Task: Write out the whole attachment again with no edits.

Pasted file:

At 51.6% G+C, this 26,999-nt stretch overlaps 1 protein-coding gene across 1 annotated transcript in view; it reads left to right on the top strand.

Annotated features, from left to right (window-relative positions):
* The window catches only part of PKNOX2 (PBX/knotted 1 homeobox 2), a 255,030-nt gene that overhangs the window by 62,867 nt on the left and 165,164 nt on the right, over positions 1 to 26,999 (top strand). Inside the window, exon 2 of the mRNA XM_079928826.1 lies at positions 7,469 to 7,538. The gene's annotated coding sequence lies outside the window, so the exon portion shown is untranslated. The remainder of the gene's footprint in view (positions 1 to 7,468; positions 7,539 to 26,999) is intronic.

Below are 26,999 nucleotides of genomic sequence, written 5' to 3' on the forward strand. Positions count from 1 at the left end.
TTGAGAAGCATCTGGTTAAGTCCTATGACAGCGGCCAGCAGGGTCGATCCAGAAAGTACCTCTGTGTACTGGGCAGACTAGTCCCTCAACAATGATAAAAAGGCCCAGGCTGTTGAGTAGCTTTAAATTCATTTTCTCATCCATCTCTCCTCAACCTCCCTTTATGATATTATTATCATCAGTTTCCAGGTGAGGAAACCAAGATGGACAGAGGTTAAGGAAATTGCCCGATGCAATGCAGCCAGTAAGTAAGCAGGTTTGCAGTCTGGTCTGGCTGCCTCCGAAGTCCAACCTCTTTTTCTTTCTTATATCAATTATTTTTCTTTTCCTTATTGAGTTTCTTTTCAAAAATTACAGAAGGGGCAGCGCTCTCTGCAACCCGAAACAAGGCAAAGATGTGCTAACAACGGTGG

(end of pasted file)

At 51.6% G+C, this 26,999-nt stretch overlaps 1 protein-coding gene across 1 annotated transcript in view; it reads left to right on the top strand.

Annotated features, from left to right (window-relative positions):
* The window catches only part of PKNOX2 (PBX/knotted 1 homeobox 2), a 255,030-nt gene that overhangs the window by 62,867 nt on the left and 165,164 nt on the right, over positions 1 to 26,999 (top strand). Inside the window, exon 2 of the mRNA XM_079928826.1 lies at positions 7,469 to 7,538. The gene's annotated coding sequence lies outside the window, so the exon portion shown is untranslated. The remainder of the gene's footprint in view (positions 1 to 7,468; positions 7,539 to 26,999) is intronic.

Below are 26,999 nucleotides of genomic sequence, written 5' to 3' on the forward strand. Positions count from 1 at the left end.
TTGAGAAGCATCTGGTTAAGTCCTATGACAGCGGCCAGCAGGGTCGATCCAGAAAGTACCTCTGTGTACTGGGCAGACTAGTCCCTCAACAATGATAAAAAGGCCCAGGCTGTTGAGTAGCTTTAAATTCATTTTCTCATCCATCTCTCCTCAACCTCCCTTTATGATATTATTATCATCAGTTTCCAGGTGAGGAAACCAAGATGGACAGAGGTTAAGGAAATTGCCCGATGCAATGCAGCCAGTAAGTAAGCAGGTTTGCAGTCTGGTCTGGCTGCCTCCGAAGTCCAACCTCTTTTTCTTTCTTATATCAATTATTTTTCTTTTCCTTATTGAGTTTCTTTTCAAAAATTACAGAAGGGGCAGCGCTCTCTGCAACCCGAAACAAGGCAAAGATGTGCTAACAACGGTGG